Yet for all the realism that Bay worked in to the movie, the story doesn't really bother to acknowledge any of it. Transformers is almost two-and-a-half hours long, and yet the story moves about as fast as that new Camaro. It skips and jumps from one big action set piece to another, and I was able to overlook most of the plot holes thanks to the on-screen awesomeness of the robots. While the movie had plenty of plot threads to connect in the third act, I couldn't help but feel that it had one too many. Bay worked teenagers into every thread, but the storyline involving the two computer geeks recruited by the Pentagon seemed forced. It got even sillier when they went to visit their wise, fat hacker friend (which felt like the same scene that was in Live Free or Die Hard). The hacker story doesn't really go anywhere; in fact, it gets locked in a room, inside of a dam, where it spends much of the final act. The whole thread could have been trimmed and we wouldn't have even known.
Slightly bloated script aside, the movie also suffers from the usual Michael Bay-isms—you know, those scenes that Bay slips in to almost every movie he makes. Here, we have that classic "helicopters fly in through the scorching sun" scene and the pilots walking in slo-mo to their planes shot, to name a few; that's not to mention the low-angle car chases, heavy-handed dramatic character moments, and the obligatory monologue (this time delivered by Optimus Prime). This is very much a Michael Bay movie, but unlike The Island or Pearl Harbor, it becomes tolerable, and actually good, because of two reasons: transforming robots and Steven Spielberg.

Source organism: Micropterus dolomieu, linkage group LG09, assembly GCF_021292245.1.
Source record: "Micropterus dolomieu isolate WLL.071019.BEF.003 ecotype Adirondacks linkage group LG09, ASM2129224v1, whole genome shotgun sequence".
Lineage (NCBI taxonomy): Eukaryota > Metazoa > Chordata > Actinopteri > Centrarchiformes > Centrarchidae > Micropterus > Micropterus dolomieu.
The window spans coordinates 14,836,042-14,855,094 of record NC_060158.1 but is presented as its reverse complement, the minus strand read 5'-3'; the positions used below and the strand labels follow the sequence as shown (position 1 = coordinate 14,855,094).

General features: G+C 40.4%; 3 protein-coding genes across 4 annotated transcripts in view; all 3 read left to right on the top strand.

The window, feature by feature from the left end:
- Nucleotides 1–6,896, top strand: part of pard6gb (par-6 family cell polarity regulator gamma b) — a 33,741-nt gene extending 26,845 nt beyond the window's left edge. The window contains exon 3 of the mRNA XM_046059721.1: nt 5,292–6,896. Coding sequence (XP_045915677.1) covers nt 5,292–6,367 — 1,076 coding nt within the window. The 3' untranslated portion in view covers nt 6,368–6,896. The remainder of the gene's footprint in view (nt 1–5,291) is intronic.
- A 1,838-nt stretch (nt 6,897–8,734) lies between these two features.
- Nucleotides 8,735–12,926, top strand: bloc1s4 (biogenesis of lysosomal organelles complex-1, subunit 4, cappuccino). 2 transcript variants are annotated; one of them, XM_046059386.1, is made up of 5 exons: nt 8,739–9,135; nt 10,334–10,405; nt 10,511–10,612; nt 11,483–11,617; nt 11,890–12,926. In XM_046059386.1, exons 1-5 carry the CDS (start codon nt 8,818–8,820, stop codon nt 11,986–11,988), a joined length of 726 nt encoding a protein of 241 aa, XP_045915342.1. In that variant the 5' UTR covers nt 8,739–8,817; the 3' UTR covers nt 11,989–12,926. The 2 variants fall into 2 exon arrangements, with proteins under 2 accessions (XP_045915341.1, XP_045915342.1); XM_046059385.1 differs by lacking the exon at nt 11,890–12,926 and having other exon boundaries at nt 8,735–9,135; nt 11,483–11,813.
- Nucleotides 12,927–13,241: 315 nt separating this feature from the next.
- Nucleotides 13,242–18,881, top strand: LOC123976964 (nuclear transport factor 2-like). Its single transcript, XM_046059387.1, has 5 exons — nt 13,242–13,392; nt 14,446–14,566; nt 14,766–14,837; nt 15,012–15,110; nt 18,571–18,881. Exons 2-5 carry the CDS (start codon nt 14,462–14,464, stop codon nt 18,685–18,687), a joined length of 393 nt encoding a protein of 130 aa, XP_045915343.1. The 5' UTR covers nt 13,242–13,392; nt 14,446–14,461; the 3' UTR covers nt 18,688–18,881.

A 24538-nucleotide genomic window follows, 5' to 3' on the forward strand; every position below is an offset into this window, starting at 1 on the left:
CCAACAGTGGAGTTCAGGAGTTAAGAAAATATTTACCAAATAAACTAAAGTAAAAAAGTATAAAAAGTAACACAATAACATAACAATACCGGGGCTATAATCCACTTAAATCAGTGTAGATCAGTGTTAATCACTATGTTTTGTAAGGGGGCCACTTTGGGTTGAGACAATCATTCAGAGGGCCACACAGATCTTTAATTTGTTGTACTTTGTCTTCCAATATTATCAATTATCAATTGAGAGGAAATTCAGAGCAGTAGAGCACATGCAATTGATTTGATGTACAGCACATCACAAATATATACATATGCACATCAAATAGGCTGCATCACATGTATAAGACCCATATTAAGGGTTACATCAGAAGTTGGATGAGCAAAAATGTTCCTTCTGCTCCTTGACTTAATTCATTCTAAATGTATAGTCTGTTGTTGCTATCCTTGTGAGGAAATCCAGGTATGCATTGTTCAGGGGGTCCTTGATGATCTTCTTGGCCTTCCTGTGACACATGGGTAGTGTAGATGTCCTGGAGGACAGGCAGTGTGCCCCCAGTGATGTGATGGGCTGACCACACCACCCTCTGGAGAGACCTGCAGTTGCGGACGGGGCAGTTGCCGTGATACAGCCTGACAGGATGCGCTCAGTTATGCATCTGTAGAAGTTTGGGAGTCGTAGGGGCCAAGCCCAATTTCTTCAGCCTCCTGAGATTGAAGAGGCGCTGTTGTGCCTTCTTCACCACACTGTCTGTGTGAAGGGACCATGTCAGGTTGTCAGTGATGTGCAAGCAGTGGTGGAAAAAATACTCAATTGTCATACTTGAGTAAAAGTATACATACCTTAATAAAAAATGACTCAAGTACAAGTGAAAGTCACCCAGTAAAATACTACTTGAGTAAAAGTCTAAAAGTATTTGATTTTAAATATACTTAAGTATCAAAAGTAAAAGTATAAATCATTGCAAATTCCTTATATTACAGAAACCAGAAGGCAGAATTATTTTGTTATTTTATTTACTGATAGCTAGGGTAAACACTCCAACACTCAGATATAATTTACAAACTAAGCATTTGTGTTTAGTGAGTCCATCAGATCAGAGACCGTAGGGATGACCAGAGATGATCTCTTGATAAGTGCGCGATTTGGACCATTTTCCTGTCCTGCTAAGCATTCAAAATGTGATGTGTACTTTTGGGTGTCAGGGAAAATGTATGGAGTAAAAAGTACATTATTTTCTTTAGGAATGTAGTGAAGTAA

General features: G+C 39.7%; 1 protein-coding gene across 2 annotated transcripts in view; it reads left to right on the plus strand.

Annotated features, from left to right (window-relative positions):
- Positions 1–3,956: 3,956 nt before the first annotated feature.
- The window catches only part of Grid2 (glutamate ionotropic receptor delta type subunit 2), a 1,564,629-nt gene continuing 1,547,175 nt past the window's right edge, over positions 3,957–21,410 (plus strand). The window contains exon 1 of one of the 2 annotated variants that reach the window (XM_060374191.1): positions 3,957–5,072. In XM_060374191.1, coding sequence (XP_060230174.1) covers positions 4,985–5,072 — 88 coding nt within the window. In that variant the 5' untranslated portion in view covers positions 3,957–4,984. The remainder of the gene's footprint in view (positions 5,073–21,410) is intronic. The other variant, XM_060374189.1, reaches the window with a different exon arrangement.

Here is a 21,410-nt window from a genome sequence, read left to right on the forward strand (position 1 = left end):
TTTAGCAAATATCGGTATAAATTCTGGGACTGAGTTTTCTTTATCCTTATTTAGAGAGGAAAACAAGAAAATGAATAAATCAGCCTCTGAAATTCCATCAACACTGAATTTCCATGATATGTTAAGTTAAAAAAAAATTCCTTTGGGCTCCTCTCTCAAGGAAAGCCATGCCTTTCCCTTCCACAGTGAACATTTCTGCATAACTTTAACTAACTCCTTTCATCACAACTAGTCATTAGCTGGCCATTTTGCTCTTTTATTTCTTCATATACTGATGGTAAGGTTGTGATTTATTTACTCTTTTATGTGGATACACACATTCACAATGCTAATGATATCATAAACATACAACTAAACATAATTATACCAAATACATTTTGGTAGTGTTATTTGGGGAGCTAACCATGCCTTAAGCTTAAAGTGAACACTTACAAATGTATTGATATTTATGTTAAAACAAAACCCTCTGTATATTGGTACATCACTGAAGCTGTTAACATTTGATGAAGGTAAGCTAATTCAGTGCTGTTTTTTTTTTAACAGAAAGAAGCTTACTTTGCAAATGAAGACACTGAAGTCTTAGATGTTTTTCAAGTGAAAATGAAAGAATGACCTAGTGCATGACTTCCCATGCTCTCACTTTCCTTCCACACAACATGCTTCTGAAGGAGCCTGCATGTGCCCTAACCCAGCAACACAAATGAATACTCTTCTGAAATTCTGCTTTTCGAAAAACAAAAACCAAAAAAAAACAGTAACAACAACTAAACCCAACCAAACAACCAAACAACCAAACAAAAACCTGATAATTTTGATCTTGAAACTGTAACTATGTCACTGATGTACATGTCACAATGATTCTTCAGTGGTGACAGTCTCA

While Spielberg didn't really direct the movie, it's clear that he had a hand in the day-to-day development. There is a scene in the movie where Sam is in his bedroom trying to hide the secret of the Autobots from his suspecting parents. While he's backed up against the wall trying to cover his tail, the Transformers are outside crawling around the backyard, trying not to be seen. It's a classic moment that felt like a scene from E.T. Thankfully, Bay and Spielberg, using scenes like this one, took the time to humanize these robots (at least the Autobots), and made me actually care about them.